Regardless of the timeframe, the principle remains the same. Where you invest your cash in times of inflation is not really any different than where you would invest it in any other economic climate. You look at your long-term retirement goals, then layer your cash accordingly to fit your overall investment strategy, including your 401(k)s, IRAs and other retirement savings vehicles.
“For the long-term money, I’m telling my clients not to get caught up in things like inflation, interest rates or Russia,” says Angie. “We have a strong economy. The market is going to be fine over the next 10-20 years, so mix your long-term cash into your larger investment strategy and let it do its thing.”
So now that our short-term cash is stashed safely away and our long-term cash is layered into our larger investment strategy, the only real decision investors need to make is where to put their near-term cash.
“Near-term cash is really where the rubber meets the road,” says Angie. “This is the only money you have that is going to be impacted by this volatility we are seeing.”
Remember, this is money that you know you’re going to spend in a few years on something that is most likely really important to you. Maybe it’s for your child’s first car, an amazing family trip or a down payment on a vacation home. Either way, it’s personal to you, and Angie says the key is to keep it that way.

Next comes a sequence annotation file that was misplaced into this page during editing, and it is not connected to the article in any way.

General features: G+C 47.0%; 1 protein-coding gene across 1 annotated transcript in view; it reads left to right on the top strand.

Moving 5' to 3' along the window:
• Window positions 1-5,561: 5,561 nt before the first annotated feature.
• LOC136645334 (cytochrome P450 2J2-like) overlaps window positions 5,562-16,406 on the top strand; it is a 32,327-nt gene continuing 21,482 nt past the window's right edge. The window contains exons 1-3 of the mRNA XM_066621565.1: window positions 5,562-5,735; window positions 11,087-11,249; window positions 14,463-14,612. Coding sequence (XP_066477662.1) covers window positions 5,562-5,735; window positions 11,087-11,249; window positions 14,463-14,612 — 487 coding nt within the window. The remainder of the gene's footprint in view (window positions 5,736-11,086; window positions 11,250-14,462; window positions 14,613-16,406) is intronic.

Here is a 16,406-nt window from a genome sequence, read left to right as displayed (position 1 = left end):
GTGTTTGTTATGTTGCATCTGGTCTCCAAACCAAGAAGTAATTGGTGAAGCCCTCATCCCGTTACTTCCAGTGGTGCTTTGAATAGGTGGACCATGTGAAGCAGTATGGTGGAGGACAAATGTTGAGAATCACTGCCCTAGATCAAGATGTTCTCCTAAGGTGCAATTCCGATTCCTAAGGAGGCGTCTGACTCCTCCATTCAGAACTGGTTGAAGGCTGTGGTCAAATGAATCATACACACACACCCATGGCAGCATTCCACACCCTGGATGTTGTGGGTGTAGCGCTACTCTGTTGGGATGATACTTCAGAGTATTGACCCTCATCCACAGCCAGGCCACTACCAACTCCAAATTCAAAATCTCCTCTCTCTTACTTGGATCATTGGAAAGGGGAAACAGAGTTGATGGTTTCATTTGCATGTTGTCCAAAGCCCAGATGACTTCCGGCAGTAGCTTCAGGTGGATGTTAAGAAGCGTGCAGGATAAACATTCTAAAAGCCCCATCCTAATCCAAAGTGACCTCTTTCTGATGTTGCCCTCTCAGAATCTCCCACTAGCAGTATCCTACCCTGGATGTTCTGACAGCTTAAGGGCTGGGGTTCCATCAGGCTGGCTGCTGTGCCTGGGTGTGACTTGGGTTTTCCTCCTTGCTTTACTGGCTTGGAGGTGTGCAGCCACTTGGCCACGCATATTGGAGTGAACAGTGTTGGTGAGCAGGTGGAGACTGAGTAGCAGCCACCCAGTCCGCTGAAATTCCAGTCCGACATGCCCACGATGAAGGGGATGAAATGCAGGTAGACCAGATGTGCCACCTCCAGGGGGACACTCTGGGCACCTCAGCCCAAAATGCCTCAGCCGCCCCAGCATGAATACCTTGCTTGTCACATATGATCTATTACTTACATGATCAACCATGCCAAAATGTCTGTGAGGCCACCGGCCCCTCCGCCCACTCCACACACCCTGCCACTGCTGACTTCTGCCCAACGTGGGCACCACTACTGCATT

“Name it, give it a purpose. Make it meaningful money, because that’s exactly what it is,” says Angie. “This not only helps you keep the money allocated to its purpose, but it also helps guide your thought process when looking for a place to invest it.”
Because this is such a personal decision, and everyone has different access to investment vehicles, Angie says it’s virtually impossible to recommend one place to invest it over another without sitting down and talking through the variables.
“I can put on paper what you should do with your short- and long-term money, but I can’t generalize what to do with your near-term money, that needs to be a custom plan for you,” added Angie.
That’s why talking to a CPA or trusted wealth advisor is so important in helping investors find the right vehicle that’s going to serve their unique needs.
“For CWA clients, we have access to investments where over a two-year period you can get a decent return on your money that’s greater than just sitting in cash,” says Angie. “Just make sure in addition to that higher interest rate you’re getting, you also have enough liquidity to access that cash when you need it.”
When you do sit down and speak to an advisor, Angie suggests discussing:
– Your near-term goals, plans and strategies
– How to invest your money to best protect it from volatility in the market, inflation and rising interest rates
For the investors fretting over their short-term money devaluing, Angie says take a deep breath and try not to let it bother you. By all indications, this inflationary period looks to be transitory and should level out rather quickly.
For the long-term cash, it’s simple. Ask yourself, “Is this 5,10 or 20-year money?” Then treat it as such and wrap it strategically into your other long-term investment mix.
For the near-term money, make it personal. Make it real. Then talk to an advisor about how to make it happen in a way that grows your money but keeps it suitably accessible.
Like always, Cain Watters is here to help answer any questions you may have about this or any other personal or professional finance topic you might have. Feel free to contact a member of our team to talk to a CWA advisor about your short-, near- and long-term goals.